• Since legalization in Quebec, MAID had been administered to 1,632 people. The number was growing, which she accepted showed social acceptability; 
  • The process for receiving MAID contained strenuous safeguards; and
  • The alternative for a plaintiff was to refuse food and water, which necessarily created a lengthy, painful process.

In the result, the court concluded that a person can be vulnerable because they are very sick, yet still retain the capacity to consent to MAID. She was confident that Canadian doctors could successfully evaluate a patient’s capacity and determine if a person is vulnerable or not. It was her view that society should not, in the name of protecting the disabled, prohibit access to MAID if they otherwise met all the other eligibility requirements, except reasonably foreseeable death, simply because they were perceived as vulnerable.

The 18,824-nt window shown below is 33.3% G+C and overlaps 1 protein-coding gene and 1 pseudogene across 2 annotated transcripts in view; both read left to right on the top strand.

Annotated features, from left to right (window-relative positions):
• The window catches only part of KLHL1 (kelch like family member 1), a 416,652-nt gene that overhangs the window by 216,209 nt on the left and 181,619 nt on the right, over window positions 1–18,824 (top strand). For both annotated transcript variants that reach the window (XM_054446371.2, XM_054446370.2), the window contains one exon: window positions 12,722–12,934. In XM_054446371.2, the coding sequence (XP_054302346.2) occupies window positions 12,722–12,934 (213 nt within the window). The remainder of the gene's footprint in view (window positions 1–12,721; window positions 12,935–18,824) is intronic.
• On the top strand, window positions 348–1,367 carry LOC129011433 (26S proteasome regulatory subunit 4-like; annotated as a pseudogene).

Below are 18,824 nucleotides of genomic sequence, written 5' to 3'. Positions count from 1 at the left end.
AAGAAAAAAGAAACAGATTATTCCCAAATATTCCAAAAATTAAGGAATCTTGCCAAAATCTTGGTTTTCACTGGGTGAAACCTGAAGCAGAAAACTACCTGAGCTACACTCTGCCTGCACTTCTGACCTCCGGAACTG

She also determined the following:

  • Suicide is different from medically assisted dying; and
  • There was no evidence that removing the end-of-life requirement will harm vulnerable people.

In arriving at her conclusions, Justice Baudouin considered an earlier Alberta Court of Appeal decision in Canada (Attorney General) vs. EF. In that case, the Alberta court found the declaration of invalidity in Carter does not require the patient to be terminally ill, but rather referred to cases of serious illnesses with no cure. She felt that the plaintiffs in the Quebec case meet this standard, although she accepted that the legislators could adopt additional requirements beyond those cited in the Supreme Court decision, subject to the risk that the constitutionality of that legislation could be challenged on it’s own merits.